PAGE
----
The city bench of the National Company Law Tribunal (NCLT) on Thursday clarified that a 51 per cent vote of the Committee of Creditors (CoC) was enough to initiate a forensic audit of an insolvent company.
Citing Section 21(8) of the Insolvency and Bankruptcy Code (IBC), the NCLT bench said the provision makes it necessary for all decisions of the CoC to be taken by a vote of not less than 51 per cent and the same goes for forensic audit.
In a case related to Viceroy Hotels, where the resolution professional declined a forensic audit citing Section 28(3) which requires 66 per cent voting for matters mentioned in Section 28(1), the bench said forensic audit did not fall in the category.
While Section 28(1) needs 66 per cent votes to make changes in the appointment of contract of statutory auditors or internal auditors of the corporate debtor, conducting a forensic audit did not amount to changing the terms of the statutory auditors, the bench said.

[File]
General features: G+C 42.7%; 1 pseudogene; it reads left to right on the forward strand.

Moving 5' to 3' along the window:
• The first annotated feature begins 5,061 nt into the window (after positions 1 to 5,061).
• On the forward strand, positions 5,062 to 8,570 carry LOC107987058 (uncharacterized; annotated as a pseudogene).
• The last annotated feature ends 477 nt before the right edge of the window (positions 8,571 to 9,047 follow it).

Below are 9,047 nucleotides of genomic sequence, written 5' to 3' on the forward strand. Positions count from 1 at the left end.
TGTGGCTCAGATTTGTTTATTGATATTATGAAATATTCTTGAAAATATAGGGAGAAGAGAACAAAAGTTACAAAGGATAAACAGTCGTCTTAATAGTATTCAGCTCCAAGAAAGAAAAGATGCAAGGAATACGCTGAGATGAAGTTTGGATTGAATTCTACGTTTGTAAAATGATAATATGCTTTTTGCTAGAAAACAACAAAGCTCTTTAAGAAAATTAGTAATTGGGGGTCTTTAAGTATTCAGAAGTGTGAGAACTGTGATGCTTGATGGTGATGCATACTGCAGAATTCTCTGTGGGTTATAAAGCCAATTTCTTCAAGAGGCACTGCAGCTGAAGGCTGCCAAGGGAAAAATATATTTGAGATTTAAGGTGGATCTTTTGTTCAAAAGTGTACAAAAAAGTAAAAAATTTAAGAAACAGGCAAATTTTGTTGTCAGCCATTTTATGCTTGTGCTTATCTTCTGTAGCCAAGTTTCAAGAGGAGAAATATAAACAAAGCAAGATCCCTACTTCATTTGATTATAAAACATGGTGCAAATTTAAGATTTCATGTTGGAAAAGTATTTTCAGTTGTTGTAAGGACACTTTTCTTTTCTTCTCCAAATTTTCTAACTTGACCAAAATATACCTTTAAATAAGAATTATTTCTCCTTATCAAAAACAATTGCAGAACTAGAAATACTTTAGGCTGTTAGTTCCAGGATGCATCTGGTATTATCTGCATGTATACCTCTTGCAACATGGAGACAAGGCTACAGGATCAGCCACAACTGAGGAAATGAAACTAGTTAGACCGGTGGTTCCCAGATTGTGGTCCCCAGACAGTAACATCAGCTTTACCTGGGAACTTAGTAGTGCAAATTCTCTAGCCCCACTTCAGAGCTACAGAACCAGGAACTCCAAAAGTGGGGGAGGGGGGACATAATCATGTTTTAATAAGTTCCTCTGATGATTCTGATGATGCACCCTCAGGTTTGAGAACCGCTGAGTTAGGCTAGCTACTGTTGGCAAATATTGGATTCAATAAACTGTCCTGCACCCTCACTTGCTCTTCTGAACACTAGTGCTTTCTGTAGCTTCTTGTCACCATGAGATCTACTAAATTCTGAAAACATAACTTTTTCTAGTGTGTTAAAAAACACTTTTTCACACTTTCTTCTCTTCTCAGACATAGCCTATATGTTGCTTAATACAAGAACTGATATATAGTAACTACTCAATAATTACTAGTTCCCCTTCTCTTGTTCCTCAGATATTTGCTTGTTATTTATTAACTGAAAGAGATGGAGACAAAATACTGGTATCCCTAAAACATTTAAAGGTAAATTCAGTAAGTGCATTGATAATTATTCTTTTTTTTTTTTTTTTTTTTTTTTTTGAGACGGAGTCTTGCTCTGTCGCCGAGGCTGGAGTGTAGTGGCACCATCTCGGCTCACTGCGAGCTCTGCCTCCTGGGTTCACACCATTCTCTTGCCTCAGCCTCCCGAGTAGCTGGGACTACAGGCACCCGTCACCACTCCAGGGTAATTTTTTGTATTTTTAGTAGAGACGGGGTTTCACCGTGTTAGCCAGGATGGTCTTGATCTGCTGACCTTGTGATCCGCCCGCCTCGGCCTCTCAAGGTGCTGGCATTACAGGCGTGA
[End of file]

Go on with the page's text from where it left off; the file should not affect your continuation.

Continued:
In several insolvency cases with the bankruptcy court, creditors are interested in knowing the actual details of the financial transactions of the company funded by them as it may expose some fraudulent activities that led the company to bankruptcy.
Forensic audit uses financial and qualitative tools to detect fraud patterns. The auditors, who need specific skills to conduct forensic audits, also use special software for financial analysis.
Disclaimer: Information, facts or opinions expressed in this news article are presented as sourced from IANS and do not reflect views of Moneylife and hence Moneylife is not responsible or liable for the same. As a source and news provider, IANS is responsible for accuracy, completeness, suitability and validity of any information in this article.